Eustace gets one in Klub Katz; after the Bagges are stranded on the titular island Eustace and Muriel are turned into a wrecking ball and a washing machine respectively and forced to fight in an arena. As Courage (who willingly turned himself into a helicopter) rescues Muriel, Eustace suddenly notices that Katz is in his chair. He promptly flies into a rage and chases Katz around the island with the intent to kill him. Katz was never shown so utterly terrified of someone or something before, but considering what he's like, he totally deserved it.
The fact that not even a tidal wave destroying the ship he's on separates him from his beloved chair and that he goes flying while still sitting in it and not giving a single fuck definitely counts.
Eustace riding an asteroid in "Mission to the Sun".
It's a little understated, but the fact that Courage and Muriel were both on the same page in "The Last of the Starmakers" should count as awesome.
Courage and Eustace's battle in Paris while they're kangaroo monsters in The Transplant.
"The Mask": Courage rescues Bunny from her abusive boyfriend and beats up two of his cronies that were three times his size. When her boyfriend gave chase after her in his car, Courage attempts to pull a Heroic Sacrifice by jumping through the back of his car, taking the steering wheel and driving it onto the train tracks. Also doubles as a Heartwarming moment, as he was saving Bunny for her friend Kitty, who hated Courage because he was a dog. And Courage did this despite the fact that (as well see in his Imagine Spots throughout the journey) he still thought Kitty was a literal monster (despite seeing her unmask).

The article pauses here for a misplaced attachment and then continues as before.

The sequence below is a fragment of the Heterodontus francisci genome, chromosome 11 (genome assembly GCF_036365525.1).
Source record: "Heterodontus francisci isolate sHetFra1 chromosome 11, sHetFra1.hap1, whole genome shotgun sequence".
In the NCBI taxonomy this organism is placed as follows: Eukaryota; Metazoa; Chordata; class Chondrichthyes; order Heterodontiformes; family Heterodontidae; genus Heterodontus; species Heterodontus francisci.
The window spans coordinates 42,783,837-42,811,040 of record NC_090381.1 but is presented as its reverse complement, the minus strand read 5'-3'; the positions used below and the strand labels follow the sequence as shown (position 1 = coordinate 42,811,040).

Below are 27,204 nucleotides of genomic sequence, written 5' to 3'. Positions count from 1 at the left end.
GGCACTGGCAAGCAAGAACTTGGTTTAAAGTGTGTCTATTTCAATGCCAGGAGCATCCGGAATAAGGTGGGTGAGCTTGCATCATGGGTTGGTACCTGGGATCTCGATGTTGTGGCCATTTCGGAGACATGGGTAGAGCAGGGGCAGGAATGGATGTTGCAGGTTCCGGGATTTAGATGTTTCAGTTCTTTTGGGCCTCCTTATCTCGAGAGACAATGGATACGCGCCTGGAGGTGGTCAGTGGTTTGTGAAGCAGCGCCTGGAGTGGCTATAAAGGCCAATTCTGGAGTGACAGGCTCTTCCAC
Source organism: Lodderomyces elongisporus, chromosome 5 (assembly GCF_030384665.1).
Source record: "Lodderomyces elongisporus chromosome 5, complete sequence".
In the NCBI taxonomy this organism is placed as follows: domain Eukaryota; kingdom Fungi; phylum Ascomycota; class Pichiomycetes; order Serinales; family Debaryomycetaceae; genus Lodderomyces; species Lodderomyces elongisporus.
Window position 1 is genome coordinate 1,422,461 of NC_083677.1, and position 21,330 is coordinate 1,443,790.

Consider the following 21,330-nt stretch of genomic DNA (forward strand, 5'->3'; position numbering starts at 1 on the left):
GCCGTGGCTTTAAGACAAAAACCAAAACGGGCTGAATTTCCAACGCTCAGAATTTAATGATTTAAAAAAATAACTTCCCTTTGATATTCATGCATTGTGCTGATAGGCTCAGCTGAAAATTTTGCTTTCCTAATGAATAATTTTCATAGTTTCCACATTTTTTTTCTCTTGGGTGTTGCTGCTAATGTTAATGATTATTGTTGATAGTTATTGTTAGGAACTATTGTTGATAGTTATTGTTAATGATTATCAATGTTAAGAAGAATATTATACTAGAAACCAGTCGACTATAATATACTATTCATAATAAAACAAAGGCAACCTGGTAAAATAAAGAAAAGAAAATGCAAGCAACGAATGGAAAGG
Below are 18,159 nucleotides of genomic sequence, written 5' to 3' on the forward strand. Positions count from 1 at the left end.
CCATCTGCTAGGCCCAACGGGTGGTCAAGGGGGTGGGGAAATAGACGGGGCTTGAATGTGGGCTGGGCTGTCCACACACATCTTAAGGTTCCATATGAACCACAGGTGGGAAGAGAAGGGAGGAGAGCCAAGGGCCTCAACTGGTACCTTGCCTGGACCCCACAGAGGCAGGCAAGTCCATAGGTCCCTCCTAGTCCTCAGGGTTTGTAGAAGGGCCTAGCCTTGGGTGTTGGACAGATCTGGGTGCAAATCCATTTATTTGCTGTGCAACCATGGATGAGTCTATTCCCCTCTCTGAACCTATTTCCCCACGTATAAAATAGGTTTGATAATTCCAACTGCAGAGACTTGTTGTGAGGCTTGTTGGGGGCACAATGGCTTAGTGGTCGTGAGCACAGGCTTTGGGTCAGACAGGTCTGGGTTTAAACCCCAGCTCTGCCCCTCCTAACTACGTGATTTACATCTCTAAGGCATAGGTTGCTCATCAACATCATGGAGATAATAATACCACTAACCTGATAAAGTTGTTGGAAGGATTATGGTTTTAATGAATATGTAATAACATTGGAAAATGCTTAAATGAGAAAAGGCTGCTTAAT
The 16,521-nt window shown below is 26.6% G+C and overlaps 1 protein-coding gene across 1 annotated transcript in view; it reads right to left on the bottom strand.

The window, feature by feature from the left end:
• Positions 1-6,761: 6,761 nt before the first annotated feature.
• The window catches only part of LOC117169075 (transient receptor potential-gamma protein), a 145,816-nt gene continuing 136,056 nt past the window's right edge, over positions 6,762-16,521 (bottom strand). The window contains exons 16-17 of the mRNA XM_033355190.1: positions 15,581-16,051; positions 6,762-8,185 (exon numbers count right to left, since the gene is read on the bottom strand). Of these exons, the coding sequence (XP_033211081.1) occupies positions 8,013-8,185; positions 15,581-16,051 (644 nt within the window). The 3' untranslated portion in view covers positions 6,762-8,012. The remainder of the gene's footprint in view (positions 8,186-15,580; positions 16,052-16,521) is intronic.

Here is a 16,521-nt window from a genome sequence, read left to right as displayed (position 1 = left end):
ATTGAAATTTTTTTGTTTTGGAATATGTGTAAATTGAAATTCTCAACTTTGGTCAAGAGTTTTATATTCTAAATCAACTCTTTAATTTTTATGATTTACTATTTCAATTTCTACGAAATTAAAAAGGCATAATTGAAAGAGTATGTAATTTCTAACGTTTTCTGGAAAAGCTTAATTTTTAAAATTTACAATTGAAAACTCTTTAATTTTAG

Courage takes a lot of crap from his computer, who is usually helpful, but still snarky as all hell. In at least one episode, "The Transplant", Courage gets so fed up with the computer's jokes that he rips the monitor out of the wall and throws it out the window.
Computer: Some people can't take a joke...
And, in "Mega Muriel the Magnificent", Courage outright turns it off when it keeps spouting shit.
Eustace gets one in "Katz Candy" for frightening that evil jelly monster away and fighting against Katz over a candy making machine.
"Squatting Tiger, Hidden Dog", Courage goes out to save Muriel again. This time he fights a powerful, evil empress (and the Chinese hipster Di Lung), and goes on an epic quest of trials that could fit in 11 minutes: saving a girl from being eaten by a tiger, narrowly escaping a barrage of poison arrows, catching and spitting back dragon fire with his mouth, and then fighting the evil empress. I repeat. Courage. Was FIGHTING. The villain of the day! Usually he would get lucky or spend more time running for his life, but this time he stood his ground, made a fighting pose and cried "Hi-yah!" The animation was noticeably sped up through the short sequence, and even when Di Lung shackled him, he still managed to reflect the empress's laser eyes back at her via convenient mirror. He took all the lessons he learned (finding his center and using the enemy's force against them) and saved not just Muriel, but apparently all of China. "Yay!" indeed, Courage.